§ [SECOND READING.]
§ Order for Second Reading read.
§ MR. OSMOND WILLIAMS (Merionethshire)
said he rose with considerable diffidence to move the Second Reading of this Bill, not because of the nature of its proposal but because he felt his personal inability to do justice to all the arguments in its favour. It had no doubt intense interest for all the miners of Great Britain, and that interest was shared by Members. With the exception of those in Durham and Northumberland, the proposal to restrict underground labour to eight hours a day had the support of the miners of the United 1196 Kingdom. The Bill was not over burdened with clauses: its effective clause simply proposed that the hours passed by miners underground in their labour should be restricted to eight, and that the proposal should extend to all underground working in the United Kingdom. Many thousands of boys were employed underground, and he would ask hon. Members if that fact alone did not constitute one of the strongest arguments in favour of the Bill. What were the claims of miners to this concession from the Legislature? The first was the large number employed in the mining industry. Then the peculiar nature of their work should plead on their behalf, seeing that so many hours had to be spent in daily labour far from the light of day, and amidst great risks and dangers. The death roll in 1902 to totalled 1,172, and how often did they hear of terrible cases, such as the aged father and mother being suddenly deprived of all means of support by the death at one time of their three sons while working in one mine. Surely it was not unreasonable to demand that the daily hours of the underground labour should be restricted to eight.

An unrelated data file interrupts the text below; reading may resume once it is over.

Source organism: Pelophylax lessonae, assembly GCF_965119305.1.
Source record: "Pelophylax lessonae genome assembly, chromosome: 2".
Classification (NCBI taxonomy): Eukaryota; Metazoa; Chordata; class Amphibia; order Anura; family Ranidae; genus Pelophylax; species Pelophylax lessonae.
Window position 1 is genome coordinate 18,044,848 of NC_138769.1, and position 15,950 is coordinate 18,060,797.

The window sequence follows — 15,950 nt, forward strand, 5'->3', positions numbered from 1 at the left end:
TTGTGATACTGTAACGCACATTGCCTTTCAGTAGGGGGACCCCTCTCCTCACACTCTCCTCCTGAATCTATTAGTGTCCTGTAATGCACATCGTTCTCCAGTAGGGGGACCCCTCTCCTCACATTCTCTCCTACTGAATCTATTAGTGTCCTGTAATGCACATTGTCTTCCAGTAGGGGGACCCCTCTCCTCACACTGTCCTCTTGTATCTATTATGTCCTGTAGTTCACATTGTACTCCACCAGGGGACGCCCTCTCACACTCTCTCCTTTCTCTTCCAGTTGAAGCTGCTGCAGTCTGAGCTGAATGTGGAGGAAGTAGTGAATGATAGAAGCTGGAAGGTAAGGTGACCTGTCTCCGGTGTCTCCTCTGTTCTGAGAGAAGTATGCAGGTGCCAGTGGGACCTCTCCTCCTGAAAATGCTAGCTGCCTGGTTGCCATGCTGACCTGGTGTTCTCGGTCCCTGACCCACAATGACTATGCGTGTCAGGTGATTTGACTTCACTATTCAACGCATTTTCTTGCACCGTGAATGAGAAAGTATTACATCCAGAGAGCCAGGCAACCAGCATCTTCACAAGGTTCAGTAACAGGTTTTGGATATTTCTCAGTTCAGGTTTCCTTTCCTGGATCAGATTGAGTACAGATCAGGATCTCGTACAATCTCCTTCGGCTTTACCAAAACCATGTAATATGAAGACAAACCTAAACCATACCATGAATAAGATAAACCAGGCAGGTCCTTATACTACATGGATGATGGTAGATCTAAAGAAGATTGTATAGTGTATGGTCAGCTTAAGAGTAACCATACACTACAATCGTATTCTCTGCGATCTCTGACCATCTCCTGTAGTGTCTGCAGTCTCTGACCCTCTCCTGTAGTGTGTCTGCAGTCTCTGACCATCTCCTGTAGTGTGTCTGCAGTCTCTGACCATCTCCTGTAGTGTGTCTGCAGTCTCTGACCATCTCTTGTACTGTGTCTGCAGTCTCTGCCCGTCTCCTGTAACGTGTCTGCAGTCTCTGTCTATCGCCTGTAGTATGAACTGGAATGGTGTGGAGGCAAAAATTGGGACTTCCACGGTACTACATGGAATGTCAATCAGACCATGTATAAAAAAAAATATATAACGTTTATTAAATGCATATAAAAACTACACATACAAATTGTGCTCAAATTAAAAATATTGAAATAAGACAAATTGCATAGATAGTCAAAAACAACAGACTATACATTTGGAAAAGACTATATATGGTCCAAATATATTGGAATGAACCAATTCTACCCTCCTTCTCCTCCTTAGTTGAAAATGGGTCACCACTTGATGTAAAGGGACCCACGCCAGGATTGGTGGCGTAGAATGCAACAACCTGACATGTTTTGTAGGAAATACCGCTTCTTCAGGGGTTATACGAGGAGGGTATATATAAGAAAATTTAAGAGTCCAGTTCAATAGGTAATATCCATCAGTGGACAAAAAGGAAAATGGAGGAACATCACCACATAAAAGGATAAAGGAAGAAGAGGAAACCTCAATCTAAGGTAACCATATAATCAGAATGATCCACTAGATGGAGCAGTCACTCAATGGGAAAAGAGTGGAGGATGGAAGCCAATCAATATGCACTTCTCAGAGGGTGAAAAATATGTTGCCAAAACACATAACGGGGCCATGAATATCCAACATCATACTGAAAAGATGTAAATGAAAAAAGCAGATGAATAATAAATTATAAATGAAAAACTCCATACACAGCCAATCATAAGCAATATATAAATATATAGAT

Having had but little mining experience he was not very well versed in these matters; he preferred to quote the opinions of three eminent statesmen in support of these proposals. The late Lord Salisbury in 1890 said he believed that, as a rule, eight hours a day was quite as much labour as the muscle or tension of the brain of an average man could give. Mr. Gladstone, speaking at West Calder in the same year, said that though he was not a miner he had been down a coal pit and had the feeling, which it seamed to him every man who had been in a mine must entertain, that eight hours out of every twenty-four 1197 was quite enough for any human being to labour under such conditions. And, finally, the right hon. Gentleman the Member for Montrose asserted—also in the same year—that public opinion was unmistakably in favour of the proposal to limit the hours of working underground to eight at a time. Miners were paid according to the amount of work they did, and experience had taught them that shorter hours meant concentrated energy, while longer hours involved dilatory application. In his opinion long hours meant useless, inefficient, and bad work. It had been urged that because the Northumberland and Durham miners were opposed to the proposal the House ought to reject it, but he had yet to learn that any law had ever been the product of unanimous assent. It was because unanimity was impossible in a community that law became necessary. He did not wish to pass lightly over the opposition of a valuable contingent of mining labour to the Bill. He was prepared to give every consideration to the views of that group. The respect and esteem, in which its representatives were held in this House by every Member of it, and by himself in a special degree, were such that had he them on his side the burden of his task would be light indeed. He felt sure bad he this assistance it would have such an effect upon the judgment of this House as would ensure the passing of the Second Reading with accord. He begged to move.